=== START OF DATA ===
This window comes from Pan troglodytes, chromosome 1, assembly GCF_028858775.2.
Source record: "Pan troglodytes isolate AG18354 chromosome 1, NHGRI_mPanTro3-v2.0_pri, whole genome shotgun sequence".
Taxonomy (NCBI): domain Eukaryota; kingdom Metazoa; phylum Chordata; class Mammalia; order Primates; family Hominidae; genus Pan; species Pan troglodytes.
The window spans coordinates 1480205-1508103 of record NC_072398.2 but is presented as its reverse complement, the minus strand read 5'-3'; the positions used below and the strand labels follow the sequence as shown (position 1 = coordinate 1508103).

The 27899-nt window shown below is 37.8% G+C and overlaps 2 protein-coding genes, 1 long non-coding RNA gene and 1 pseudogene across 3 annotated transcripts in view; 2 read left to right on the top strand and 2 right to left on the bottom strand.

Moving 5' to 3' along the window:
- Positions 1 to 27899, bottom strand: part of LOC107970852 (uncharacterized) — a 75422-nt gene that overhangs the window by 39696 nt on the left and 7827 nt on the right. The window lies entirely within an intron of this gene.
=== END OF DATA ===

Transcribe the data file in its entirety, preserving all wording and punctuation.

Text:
This window comes from Pan troglodytes, chromosome 1, assembly GCF_028858775.2.
Source record: "Pan troglodytes isolate AG18354 chromosome 1, NHGRI_mPanTro3-v2.0_pri, whole genome shotgun sequence".
Taxonomy (NCBI): domain Eukaryota; kingdom Metazoa; phylum Chordata; class Mammalia; order Primates; family Hominidae; genus Pan; species Pan troglodytes.
The window spans coordinates 1480205-1508103 of record NC_072398.2 but is presented as its reverse complement, the minus strand read 5'-3'; the positions used below and the strand labels follow the sequence as shown (position 1 = coordinate 1508103).

The 27899-nt window shown below is 37.8% G+C and overlaps 2 protein-coding genes, 1 long non-coding RNA gene and 1 pseudogene across 3 annotated transcripts in view; 2 read left to right on the top strand and 2 right to left on the bottom strand.

Moving 5' to 3' along the window:
- Positions 1 to 27899, bottom strand: part of LOC107970852 (uncharacterized) — a 75422-nt gene that overhangs the window by 39696 nt on the left and 7827 nt on the right. The window lies entirely within an intron of this gene.